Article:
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Learning outside the classroom – a Student Council election perspective

By Huynh Ngoc Tan and David DeBrot I worked with Tan during the 2013 RMIT Vietnam Student Council Elections. As the Returning Officer, I got to see first hand how our students engage in important community initiatives such as the Student Council Elections. I invited Huynh Ngoc Tan, BIS student and campaign manager of the […]

Effort does matter, and effort needs fuel

By David DeBrot, LSU Bonitas non est pessimis esse meliorem. I saw this Latin phrase written on the wall of a colleague’s office this week and it so tidily summed up experiences that occurred just minutes and days before I’d seen it. The phrase means ‘Being better than the worst is not goodness’. In other words, putting forth effort to […]

2012 – The LSU blog in review

Thanks for following us in 2012 and keeping up with our articles and the new addition to the LSU blog – The Top 5. Here’s an annual report of the LSU blog and how many people read this blog this past year (and where in the world they are). Check out the summary below and […]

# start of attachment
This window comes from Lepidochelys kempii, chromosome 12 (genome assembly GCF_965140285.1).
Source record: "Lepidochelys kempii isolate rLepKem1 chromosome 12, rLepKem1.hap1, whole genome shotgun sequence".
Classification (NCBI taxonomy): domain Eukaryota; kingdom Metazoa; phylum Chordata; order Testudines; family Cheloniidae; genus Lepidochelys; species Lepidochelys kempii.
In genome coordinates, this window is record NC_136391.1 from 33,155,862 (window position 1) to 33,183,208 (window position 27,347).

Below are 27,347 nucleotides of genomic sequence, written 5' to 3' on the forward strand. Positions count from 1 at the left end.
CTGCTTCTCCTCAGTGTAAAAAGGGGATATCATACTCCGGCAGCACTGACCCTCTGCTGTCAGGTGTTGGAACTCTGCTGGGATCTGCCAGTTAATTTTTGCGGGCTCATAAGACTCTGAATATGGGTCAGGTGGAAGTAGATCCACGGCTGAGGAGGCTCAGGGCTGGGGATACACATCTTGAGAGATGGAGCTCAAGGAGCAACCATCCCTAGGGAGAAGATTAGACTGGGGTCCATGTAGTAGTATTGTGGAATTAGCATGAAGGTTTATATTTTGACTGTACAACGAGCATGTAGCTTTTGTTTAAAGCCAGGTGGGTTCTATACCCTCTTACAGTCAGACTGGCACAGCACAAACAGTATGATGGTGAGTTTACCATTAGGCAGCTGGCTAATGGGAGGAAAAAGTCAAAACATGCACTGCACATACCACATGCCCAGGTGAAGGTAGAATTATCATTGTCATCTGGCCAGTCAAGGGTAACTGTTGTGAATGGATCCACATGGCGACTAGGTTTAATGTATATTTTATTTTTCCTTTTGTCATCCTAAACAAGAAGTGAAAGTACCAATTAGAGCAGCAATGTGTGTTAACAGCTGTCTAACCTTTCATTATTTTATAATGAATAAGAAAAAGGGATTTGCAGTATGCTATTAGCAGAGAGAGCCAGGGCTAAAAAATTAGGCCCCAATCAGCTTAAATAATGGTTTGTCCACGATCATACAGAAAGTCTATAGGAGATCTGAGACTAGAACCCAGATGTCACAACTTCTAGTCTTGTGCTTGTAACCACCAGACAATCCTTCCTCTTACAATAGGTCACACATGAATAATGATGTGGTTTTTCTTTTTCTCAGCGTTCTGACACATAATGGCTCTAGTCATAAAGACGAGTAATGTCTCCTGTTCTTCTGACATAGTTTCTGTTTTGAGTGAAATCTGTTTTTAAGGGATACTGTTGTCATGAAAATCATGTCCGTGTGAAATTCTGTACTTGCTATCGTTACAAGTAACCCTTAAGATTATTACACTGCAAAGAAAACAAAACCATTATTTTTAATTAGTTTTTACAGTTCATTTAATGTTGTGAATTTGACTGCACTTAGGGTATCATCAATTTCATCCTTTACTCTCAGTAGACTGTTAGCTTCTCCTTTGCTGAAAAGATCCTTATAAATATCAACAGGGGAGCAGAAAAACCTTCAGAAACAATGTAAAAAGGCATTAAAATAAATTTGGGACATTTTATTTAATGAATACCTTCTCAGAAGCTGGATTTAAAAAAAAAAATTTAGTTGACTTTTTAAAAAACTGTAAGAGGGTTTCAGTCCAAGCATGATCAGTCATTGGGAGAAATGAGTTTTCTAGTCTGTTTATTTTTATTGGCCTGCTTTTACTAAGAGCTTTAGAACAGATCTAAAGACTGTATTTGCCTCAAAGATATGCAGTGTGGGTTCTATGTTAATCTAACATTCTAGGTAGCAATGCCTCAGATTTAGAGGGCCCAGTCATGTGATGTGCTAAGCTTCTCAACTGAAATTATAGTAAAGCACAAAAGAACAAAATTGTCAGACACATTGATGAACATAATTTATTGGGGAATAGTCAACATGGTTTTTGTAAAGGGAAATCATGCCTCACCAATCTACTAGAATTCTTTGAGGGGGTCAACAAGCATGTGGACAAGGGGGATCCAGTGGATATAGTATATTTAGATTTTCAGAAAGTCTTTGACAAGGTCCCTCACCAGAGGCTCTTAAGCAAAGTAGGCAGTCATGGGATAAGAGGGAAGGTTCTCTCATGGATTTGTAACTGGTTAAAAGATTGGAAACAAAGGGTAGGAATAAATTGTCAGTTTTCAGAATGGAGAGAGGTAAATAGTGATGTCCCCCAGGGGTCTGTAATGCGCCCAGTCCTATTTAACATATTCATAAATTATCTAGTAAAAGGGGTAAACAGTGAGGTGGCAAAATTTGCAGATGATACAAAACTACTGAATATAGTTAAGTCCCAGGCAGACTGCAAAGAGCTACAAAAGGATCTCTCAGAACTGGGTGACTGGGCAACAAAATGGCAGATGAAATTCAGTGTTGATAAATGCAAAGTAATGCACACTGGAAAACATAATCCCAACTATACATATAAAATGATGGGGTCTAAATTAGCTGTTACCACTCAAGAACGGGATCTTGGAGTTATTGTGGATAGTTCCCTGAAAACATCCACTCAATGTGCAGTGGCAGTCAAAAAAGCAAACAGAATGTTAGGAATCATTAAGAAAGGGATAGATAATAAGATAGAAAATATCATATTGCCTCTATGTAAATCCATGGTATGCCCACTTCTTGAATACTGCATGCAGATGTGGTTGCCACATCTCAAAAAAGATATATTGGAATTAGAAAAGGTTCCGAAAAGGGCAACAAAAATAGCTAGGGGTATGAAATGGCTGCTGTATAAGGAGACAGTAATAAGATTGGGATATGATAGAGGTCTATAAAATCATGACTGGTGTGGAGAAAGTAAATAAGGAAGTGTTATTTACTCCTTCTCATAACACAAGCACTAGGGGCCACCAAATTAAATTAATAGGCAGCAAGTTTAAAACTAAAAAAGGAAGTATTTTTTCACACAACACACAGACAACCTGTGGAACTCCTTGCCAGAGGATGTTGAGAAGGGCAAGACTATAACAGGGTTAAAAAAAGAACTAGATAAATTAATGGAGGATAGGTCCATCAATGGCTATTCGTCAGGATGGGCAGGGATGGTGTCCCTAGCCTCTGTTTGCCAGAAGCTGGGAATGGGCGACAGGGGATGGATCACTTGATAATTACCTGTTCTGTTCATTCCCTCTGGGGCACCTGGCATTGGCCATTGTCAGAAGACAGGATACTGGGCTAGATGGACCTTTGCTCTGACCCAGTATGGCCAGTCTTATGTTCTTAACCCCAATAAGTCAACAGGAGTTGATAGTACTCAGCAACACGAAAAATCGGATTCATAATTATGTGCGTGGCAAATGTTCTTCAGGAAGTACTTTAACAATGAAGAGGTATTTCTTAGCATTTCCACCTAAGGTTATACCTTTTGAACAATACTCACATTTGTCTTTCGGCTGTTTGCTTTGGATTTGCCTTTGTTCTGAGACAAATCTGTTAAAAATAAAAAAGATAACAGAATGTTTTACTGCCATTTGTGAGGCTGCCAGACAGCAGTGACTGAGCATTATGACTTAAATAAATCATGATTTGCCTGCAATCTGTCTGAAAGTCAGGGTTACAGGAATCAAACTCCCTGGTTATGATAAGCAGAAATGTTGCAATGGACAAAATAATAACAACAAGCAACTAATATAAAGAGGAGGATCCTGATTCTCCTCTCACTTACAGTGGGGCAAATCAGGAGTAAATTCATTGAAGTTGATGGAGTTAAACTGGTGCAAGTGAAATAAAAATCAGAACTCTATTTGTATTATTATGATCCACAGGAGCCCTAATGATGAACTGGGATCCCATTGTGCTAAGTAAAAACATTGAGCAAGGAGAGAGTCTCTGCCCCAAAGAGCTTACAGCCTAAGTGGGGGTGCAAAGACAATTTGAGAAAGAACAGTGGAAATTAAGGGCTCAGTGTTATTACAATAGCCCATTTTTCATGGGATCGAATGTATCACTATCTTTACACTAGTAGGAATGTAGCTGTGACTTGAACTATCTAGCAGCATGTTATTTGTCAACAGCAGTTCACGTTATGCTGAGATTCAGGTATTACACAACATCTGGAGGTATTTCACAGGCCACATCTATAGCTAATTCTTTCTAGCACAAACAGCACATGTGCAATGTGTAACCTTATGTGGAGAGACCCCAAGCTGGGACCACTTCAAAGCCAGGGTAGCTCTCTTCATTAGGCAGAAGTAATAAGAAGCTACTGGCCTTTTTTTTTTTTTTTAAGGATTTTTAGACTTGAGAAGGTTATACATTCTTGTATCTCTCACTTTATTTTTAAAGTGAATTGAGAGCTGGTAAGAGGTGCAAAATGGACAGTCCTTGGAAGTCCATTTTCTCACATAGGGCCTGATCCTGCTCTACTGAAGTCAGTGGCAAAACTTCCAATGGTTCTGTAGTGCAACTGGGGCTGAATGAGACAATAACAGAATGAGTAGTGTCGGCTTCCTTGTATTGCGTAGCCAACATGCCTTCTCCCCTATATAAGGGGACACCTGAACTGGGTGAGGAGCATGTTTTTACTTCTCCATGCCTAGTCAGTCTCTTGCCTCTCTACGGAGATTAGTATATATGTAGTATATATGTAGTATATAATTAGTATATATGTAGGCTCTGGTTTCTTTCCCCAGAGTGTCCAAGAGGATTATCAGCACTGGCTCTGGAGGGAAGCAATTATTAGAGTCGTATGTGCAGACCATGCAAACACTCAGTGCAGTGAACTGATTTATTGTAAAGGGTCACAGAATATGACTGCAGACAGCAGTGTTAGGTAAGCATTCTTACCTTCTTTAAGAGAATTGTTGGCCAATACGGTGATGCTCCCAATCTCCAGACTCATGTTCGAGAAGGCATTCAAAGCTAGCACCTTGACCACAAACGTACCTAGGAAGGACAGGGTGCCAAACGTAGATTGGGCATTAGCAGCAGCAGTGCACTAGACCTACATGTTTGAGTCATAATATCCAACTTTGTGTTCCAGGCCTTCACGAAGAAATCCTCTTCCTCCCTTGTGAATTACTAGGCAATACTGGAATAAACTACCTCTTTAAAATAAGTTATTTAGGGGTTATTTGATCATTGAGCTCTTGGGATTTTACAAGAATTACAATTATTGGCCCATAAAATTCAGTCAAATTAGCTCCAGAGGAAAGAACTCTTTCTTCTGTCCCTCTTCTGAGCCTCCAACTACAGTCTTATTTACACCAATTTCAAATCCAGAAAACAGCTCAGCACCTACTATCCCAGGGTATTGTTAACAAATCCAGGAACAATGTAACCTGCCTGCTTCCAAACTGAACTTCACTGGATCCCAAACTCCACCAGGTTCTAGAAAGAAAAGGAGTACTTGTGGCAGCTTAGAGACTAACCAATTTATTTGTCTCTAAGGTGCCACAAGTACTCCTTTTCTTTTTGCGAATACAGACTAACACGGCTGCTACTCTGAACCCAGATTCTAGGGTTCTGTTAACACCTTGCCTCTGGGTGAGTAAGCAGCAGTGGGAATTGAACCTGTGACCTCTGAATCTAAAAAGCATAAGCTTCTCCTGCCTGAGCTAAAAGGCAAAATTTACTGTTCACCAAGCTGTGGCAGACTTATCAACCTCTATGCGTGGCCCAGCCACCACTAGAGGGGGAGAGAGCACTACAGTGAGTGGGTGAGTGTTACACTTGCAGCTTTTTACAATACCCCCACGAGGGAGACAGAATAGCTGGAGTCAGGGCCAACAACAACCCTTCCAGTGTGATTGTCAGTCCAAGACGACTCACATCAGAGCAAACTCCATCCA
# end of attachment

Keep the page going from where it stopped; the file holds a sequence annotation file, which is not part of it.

Students’ strategies for coping with EFL teachers’ written feedback- an explorative study with Vietnamese students

By Dr. Wei Wei, LSU This is the extended version of Dr Wei Wei’s presentation to RMIT Vietnam English Programs staff on Thursday 28th June 2012 at the Saigon campus. 1. Objectives This study aims to investigate how students interpret lecturers’ feedback on their first drafts and make appropriate changes in their second drafts.  To […]

Why do they come here? University choice among Vietnamese students

By David DeBrot, LSU Historically in Vietnam, there is often sighted the legend of a Confucian scholar studying late into the wee hours while his suffering wife takes care of domesticity so that he may focus on his important provincial and national exams. The scholar is successful, and upon receiving his high marks, he is […]

Confessions of a critical thinking teacher

In this article, Mark ponders his own lapses in his critical thinking outside of the classroom and wonders how often the rest of us fall prey to ‘The Conjunctive Fallacy’. By Mark Hershey The other day I was in a Japanese restaurant, staffed with Vietnamese waiters. When I sat down, I asked for water in […]

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